Monday, February 12, 2007

Big Brotheronomics

A friend from the AEI forwards me this piece Kevin Hassett has written for them about how the increased substitutability of celebrities should compel them to improve their behaviour. This evidence from the NBA is the main empirical basis for his claim:

"To find out, Kendall gathered data on unsportsmanlike "technical" fouls for many years. He then performed a statistical analysis to identify what set the bad boys apart. While Kendall analyzed behavior across the entire population, his list of the worst offenders is a Who's Who of sportsmanship's greatest embarrassments, including such players as Rodman, Charles Barkley and Rasheed Wallace.

The results were striking. Income matters, but substitutability appears to matter more. If you want to know who will be a bad actor, look to a player's salary rank on a team. The player with the highest salary will behave the worst.

If you have two identical players, one who makes $10 million and is the third-highest-paid player on a team, and another who makes $10 million and is the highest paid on his team, the latter will behave much worse. The fellow with the top salary believes he cannot be replaced and abandons self control."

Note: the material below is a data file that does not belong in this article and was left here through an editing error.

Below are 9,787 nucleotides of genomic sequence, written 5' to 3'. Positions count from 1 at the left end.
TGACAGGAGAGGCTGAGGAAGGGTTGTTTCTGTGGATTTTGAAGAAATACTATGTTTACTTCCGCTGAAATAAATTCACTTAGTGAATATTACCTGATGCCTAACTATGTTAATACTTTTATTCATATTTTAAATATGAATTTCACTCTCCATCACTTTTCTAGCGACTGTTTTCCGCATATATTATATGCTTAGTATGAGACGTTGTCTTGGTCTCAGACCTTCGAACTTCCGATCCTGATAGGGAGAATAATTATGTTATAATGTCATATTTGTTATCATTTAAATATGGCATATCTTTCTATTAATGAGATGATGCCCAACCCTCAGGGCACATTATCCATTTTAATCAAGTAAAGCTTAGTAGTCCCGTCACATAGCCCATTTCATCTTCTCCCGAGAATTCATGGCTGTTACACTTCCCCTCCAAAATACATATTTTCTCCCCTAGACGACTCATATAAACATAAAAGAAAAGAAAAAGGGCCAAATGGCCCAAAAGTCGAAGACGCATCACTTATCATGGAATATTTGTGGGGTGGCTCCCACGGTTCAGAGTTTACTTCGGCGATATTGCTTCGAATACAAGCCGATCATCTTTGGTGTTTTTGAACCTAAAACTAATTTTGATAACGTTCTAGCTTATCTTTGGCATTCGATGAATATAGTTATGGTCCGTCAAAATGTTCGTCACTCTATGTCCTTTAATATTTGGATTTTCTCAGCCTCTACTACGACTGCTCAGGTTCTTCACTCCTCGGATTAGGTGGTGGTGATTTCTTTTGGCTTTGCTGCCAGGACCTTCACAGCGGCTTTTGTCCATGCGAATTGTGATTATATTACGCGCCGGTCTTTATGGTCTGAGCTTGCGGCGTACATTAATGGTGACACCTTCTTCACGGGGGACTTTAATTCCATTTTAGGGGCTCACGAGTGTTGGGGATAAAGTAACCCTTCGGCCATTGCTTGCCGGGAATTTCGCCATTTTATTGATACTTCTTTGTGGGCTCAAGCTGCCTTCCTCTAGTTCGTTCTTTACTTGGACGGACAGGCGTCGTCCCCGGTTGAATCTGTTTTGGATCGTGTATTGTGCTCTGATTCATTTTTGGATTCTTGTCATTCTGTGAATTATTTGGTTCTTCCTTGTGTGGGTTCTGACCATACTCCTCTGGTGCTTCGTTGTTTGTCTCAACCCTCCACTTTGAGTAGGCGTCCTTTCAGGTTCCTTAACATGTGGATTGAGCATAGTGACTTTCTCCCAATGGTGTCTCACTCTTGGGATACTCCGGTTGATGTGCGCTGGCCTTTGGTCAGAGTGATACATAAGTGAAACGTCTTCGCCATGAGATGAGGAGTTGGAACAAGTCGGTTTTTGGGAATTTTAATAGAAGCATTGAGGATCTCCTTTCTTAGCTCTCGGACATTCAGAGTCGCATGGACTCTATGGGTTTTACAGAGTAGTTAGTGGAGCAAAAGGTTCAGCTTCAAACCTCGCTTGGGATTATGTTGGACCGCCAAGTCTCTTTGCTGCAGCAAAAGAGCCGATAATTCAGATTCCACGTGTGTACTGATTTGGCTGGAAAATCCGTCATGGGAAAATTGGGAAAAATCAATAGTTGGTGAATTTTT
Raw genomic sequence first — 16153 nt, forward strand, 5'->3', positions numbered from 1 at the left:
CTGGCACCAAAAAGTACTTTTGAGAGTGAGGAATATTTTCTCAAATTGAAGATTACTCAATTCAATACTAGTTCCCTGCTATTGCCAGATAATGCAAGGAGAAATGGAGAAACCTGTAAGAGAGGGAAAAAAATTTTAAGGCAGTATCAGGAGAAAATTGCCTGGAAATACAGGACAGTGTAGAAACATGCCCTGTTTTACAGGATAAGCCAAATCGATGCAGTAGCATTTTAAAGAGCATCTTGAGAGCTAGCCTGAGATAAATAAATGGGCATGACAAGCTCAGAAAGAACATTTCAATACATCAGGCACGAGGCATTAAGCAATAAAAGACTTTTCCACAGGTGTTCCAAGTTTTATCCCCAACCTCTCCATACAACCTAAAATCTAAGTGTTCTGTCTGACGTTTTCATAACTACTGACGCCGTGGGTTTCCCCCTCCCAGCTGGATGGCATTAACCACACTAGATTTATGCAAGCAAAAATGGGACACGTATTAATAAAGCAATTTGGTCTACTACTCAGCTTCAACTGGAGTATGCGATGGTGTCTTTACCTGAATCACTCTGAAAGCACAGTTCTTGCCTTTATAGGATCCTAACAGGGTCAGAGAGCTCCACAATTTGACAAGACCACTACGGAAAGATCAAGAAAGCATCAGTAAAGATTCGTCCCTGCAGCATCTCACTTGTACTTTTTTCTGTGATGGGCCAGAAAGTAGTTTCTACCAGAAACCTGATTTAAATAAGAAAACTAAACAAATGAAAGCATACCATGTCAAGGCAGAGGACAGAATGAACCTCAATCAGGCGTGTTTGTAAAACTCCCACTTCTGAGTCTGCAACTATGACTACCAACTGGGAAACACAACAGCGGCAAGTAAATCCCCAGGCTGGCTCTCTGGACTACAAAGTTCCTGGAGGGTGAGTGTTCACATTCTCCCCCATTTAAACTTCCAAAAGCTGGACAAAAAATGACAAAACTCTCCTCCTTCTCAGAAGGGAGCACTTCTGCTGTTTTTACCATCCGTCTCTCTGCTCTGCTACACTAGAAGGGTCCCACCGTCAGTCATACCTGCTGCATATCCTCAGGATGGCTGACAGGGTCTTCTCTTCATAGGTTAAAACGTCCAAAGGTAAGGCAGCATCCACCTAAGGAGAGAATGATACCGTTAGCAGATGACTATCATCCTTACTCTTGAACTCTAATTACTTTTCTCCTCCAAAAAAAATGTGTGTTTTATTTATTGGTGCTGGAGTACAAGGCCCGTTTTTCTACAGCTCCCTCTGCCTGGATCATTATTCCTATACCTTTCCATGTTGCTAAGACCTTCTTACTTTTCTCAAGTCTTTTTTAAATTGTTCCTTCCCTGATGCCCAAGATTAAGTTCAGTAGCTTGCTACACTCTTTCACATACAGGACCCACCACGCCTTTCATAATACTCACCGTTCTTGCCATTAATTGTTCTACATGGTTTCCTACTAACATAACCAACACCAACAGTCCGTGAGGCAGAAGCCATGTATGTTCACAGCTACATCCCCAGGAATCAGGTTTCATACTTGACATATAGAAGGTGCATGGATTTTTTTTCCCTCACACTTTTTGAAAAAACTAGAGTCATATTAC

I'm not so sure it will work out the way Hassett predicts in the wider celebrity labour market. I think that perhaps he overestimates the extent to which the audience actually dislikes the bad behaviour of celebrities, except at the extreme end of the spectrum, as many of the most tenuous talents in the UK rely upon such incidents to keep them in press coverage. While he predicts this will cost them careers there are too many examples, Kate Moss is a prominent one, of it doing no such thing and plenty of Z-list celebrities for whom the scandal is the claim to fame. As those who are most substitutable are most in need of press coverage whether positive or negative the net effect of substitutable celebrities would seem uncertain.

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